The government have announced that those interested in producing, selling or owning cannabis and hemp will be able to register to do so from 29th January when certain parts of the plant are due to be removed from the Type 5 narcotics list.
On Wednesday, Food and Drug Administration (FDA) secretary-general Paisarn Dunkum said, leaves, stalks, stems and roots of the plants will be expunged from the list.
This would not include seeds, including flowers, which have high drug content and individuals are still not allowed to grow both cannabis and hemp.
Mr Dunkum was speaking at a training session organised for state officials who will handle the registration.
From 29th January, individuals, legal entities, government offices, community enterprises and companies will be able to register to use the legal parts of cannabis and hemp for medical purposes and in textile, pharmaceutical and cosmetics industries, he said.
This is a part of the government’s policy to promote hemp and cannabis as a new cash crop, he said.
In Bangkok, registration applications will be received at the office of the FDA while in other provinces, each application will be received and processed by provincial public health offices, he said.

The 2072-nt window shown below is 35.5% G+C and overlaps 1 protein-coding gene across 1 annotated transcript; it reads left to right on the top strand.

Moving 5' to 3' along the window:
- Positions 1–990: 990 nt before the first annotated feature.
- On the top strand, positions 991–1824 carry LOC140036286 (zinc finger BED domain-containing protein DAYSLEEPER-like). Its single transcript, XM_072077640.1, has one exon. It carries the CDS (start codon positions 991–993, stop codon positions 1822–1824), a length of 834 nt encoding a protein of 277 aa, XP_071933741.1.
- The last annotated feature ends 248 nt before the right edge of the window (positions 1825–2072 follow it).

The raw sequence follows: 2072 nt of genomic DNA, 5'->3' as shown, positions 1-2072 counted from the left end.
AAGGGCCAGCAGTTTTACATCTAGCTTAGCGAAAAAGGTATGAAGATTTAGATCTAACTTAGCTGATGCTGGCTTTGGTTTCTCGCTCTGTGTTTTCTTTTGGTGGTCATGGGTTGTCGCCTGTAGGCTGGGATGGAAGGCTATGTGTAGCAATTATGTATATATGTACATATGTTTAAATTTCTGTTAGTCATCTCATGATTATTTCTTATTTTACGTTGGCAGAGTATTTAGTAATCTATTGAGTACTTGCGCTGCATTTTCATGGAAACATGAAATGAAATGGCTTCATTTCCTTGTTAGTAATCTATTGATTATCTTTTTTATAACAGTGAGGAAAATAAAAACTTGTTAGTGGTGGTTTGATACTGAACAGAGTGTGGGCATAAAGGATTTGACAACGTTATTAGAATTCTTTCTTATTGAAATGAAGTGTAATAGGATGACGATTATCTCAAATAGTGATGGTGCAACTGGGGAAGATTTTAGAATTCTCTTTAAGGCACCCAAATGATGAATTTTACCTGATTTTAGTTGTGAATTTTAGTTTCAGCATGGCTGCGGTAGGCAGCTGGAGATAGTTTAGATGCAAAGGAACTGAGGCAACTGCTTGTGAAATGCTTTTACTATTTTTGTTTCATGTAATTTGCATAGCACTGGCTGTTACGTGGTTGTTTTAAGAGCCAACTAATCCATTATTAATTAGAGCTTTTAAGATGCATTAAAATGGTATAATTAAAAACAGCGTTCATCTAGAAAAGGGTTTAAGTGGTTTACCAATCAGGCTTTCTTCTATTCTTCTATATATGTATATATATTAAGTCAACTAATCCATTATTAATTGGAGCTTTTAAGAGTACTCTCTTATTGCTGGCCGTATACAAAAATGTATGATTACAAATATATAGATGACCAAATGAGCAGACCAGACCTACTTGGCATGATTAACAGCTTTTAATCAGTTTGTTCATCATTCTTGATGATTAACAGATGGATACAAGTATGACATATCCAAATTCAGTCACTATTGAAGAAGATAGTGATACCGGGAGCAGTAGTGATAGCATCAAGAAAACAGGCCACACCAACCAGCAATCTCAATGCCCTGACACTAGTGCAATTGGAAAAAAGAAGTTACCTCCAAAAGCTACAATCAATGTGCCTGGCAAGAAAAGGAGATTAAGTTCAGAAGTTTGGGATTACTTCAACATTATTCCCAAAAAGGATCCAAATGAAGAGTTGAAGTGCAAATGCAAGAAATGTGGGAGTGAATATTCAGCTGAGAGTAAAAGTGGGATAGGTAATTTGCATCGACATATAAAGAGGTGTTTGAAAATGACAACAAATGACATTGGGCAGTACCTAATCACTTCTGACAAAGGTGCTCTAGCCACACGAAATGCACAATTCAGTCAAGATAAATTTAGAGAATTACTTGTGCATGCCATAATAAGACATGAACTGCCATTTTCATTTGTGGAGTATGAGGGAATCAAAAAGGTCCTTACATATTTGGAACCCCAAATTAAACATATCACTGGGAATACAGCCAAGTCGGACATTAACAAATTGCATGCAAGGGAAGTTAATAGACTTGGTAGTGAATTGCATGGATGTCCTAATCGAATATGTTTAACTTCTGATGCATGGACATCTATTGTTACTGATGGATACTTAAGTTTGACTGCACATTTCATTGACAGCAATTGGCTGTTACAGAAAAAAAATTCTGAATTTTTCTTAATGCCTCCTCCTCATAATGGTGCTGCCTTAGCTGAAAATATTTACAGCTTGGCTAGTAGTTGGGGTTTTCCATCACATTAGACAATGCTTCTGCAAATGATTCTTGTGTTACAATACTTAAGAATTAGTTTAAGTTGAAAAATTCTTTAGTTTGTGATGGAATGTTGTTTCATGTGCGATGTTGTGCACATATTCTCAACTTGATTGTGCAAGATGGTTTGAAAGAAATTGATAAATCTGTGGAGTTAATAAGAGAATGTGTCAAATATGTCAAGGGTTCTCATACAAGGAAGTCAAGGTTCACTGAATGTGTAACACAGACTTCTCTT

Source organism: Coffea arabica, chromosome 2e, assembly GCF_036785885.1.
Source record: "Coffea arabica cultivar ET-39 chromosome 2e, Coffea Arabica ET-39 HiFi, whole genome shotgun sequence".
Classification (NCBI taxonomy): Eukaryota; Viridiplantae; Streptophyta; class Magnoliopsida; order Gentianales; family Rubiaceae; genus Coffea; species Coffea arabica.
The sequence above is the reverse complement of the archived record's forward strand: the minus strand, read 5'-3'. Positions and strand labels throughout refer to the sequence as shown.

However, applications for the import and export of hemp will have to be submitted to the FDA office, he said.
The Education Ministry and Public Health Ministry on Wednesday signed an agreement to develop a training system for parties to start a business using parts of hemp.
The ministries have launched a course on how to use legal parts of the plant in the food, health, spa and tourism industries.
Deputy Prime Minister and Public Health Minister Anutin Charnvirakul said he had stressed the need to develop more courses that will serve the market.
Phakakrong Khwankhao, a traditional medicine expert with Chaopraya Abhaiphubejhr Hospital, warned that six groups of people should avoid consuming food or drinks with marijuana.
They are people with liver or kidney problems, heart disease patients, people aged below 25, pregnant women, breastfeeding mothers, and people taking medicines that have stimulant effects.